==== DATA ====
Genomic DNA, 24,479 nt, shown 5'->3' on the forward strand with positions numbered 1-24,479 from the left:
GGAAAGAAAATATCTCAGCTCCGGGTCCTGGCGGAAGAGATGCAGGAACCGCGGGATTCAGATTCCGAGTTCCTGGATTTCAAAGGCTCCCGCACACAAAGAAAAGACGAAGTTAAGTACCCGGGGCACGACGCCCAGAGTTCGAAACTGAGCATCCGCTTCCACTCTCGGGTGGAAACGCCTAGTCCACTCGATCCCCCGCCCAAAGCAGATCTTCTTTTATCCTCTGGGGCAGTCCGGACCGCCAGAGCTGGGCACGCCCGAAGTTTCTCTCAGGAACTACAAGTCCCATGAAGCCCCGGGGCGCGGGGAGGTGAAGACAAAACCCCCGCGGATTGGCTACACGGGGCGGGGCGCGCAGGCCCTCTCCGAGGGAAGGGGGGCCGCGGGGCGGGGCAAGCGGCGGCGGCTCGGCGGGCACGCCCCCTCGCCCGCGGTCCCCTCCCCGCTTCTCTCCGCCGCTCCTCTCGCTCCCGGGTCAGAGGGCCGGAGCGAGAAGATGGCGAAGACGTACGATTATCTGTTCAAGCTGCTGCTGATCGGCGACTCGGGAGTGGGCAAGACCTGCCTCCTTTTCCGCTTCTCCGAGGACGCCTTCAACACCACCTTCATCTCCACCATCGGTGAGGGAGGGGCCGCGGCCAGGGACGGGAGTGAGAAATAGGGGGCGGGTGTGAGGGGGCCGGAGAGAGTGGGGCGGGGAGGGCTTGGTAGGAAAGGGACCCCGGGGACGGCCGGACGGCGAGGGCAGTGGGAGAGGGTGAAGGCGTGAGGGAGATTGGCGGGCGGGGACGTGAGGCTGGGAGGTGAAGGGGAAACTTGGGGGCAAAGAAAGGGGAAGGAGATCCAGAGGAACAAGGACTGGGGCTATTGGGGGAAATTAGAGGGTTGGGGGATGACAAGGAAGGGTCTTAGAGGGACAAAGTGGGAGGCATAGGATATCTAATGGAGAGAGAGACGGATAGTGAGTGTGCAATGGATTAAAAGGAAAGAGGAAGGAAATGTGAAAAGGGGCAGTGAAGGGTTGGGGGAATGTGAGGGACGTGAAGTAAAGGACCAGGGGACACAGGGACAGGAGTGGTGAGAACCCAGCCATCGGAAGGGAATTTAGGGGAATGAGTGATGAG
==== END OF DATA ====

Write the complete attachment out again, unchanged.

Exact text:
Genomic DNA, 24,479 nt, shown 5'->3' on the forward strand with positions numbered 1-24,479 from the left:
GGAAAGAAAATATCTCAGCTCCGGGTCCTGGCGGAAGAGATGCAGGAACCGCGGGATTCAGATTCCGAGTTCCTGGATTTCAAAGGCTCCCGCACACAAAGAAAAGACGAAGTTAAGTACCCGGGGCACGACGCCCAGAGTTCGAAACTGAGCATCCGCTTCCACTCTCGGGTGGAAACGCCTAGTCCACTCGATCCCCCGCCCAAAGCAGATCTTCTTTTATCCTCTGGGGCAGTCCGGACCGCCAGAGCTGGGCACGCCCGAAGTTTCTCTCAGGAACTACAAGTCCCATGAAGCCCCGGGGCGCGGGGAGGTGAAGACAAAACCCCCGCGGATTGGCTACACGGGGCGGGGCGCGCAGGCCCTCTCCGAGGGAAGGGGGGCCGCGGGGCGGGGCAAGCGGCGGCGGCTCGGCGGGCACGCCCCCTCGCCCGCGGTCCCCTCCCCGCTTCTCTCCGCCGCTCCTCTCGCTCCCGGGTCAGAGGGCCGGAGCGAGAAGATGGCGAAGACGTACGATTATCTGTTCAAGCTGCTGCTGATCGGCGACTCGGGAGTGGGCAAGACCTGCCTCCTTTTCCGCTTCTCCGAGGACGCCTTCAACACCACCTTCATCTCCACCATCGGTGAGGGAGGGGCCGCGGCCAGGGACGGGAGTGAGAAATAGGGGGCGGGTGTGAGGGGGCCGGAGAGAGTGGGGCGGGGAGGGCTTGGTAGGAAAGGGACCCCGGGGACGGCCGGACGGCGAGGGCAGTGGGAGAGGGTGAAGGCGTGAGGGAGATTGGCGGGCGGGGACGTGAGGCTGGGAGGTGAAGGGGAAACTTGGGGGCAAAGAAAGGGGAAGGAGATCCAGAGGAACAAGGACTGGGGCTATTGGGGGAAATTAGAGGGTTGGGGGATGACAAGGAAGGGTCTTAGAGGGACAAAGTGGGAGGCATAGGATATCTAATGGAGAGAGAGACGGATAGTGAGTGTGCAATGGATTAAAAGGAAAGAGGAAGGAAATGTGAAAAGGGGCAGTGAAGGGTTGGGGGAATGTGAGGGACGTGAAGTAAAGGACCAGGGGACACAGGGACAGGAGTGGTGAGAACCCAGCCATCGGAAGGGAATTTAGGGGAATGAGTGATGAG